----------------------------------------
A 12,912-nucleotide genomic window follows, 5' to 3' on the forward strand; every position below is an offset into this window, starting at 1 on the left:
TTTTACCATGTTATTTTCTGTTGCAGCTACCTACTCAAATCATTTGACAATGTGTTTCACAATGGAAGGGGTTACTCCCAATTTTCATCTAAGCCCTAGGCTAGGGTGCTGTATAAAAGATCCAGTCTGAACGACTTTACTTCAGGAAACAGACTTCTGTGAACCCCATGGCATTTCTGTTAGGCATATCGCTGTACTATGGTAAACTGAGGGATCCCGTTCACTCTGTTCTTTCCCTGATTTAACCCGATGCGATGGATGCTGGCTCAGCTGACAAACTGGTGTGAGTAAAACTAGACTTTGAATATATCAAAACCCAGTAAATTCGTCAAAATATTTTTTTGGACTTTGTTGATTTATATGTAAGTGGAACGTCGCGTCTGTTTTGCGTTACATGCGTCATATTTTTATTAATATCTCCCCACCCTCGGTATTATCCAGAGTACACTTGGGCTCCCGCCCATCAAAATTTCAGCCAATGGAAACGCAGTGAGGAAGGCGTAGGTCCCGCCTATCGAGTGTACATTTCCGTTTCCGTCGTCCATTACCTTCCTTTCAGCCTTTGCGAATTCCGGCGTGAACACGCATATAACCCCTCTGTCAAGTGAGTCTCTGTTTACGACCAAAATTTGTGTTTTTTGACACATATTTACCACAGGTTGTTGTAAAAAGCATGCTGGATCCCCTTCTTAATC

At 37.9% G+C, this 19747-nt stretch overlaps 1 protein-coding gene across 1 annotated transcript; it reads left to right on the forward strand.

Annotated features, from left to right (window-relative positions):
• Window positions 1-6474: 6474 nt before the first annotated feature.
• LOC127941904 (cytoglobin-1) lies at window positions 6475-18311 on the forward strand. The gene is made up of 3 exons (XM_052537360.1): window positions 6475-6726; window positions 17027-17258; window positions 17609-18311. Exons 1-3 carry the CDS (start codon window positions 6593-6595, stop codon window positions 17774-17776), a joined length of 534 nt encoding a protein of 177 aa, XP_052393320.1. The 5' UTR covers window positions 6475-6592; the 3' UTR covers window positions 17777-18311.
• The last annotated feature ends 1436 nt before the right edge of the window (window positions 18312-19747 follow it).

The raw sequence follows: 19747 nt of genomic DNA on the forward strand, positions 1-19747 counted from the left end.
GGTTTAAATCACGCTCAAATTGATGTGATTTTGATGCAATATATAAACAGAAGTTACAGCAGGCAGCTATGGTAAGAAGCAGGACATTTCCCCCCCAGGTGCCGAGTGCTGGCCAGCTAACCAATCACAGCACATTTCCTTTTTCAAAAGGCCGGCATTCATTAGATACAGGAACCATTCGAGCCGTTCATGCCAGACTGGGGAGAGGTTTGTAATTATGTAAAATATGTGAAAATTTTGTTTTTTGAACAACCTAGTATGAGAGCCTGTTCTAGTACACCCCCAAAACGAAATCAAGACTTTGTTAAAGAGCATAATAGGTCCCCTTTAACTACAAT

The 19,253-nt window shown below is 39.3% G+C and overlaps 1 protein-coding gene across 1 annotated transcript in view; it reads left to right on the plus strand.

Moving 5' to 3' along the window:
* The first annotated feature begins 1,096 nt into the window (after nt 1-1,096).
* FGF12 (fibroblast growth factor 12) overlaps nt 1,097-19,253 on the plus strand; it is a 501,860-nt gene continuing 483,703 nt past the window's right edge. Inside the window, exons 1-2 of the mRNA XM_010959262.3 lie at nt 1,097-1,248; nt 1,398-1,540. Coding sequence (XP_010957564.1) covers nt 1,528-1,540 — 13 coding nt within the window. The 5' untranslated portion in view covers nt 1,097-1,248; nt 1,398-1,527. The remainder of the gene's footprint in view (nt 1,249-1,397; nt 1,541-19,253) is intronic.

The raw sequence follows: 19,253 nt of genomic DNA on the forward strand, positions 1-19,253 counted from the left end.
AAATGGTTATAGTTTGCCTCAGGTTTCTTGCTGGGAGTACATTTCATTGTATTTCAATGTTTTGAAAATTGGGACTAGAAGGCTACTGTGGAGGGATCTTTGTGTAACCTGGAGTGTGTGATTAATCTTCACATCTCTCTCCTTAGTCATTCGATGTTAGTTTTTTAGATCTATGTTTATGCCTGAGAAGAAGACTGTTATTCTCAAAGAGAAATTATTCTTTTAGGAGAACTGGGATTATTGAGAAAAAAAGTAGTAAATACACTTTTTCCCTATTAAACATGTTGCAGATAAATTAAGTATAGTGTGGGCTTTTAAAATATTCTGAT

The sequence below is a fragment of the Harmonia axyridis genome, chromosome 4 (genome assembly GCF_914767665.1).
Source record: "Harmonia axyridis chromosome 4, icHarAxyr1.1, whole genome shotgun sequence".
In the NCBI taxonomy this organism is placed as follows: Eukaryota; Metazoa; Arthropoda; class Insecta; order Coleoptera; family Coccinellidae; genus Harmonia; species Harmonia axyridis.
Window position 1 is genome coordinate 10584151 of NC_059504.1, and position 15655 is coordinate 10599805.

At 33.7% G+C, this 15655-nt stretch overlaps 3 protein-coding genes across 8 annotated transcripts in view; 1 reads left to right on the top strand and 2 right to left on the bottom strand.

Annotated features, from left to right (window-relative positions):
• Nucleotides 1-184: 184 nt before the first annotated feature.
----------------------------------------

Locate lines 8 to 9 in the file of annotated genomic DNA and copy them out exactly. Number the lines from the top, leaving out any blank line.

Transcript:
The raw sequence follows: 19747 nt of genomic DNA on the forward strand, positions 1-19747 counted from the left end.
GGTTTAAATCACGCTCAAATTGATGTGATTTTGATGCAATATATAAACAGAAGTTACAGCAGGCAGCTATGGTAAGAAGCAGGACATTTCCCCCCCAGGTGCCGAGTGCTGGCCAGCTAACCAATCACAGCACATTTCCTTTTTCAAAAGGCCGGCATTCATTAGATACAGGAACCATTCGAGCCGTTCATGCCAGACTGGGGAGAGGTTTGTAATTATGTAAAATATGTGAAAATTTTGTTTTTTGAACAACCTAGTATGAGAGCCTGTTCTAGTACACCCCCAAAACGAAATCAAGACTTTGTTAAAGAGCATAATAGGTCCCCTTTAACTACAAT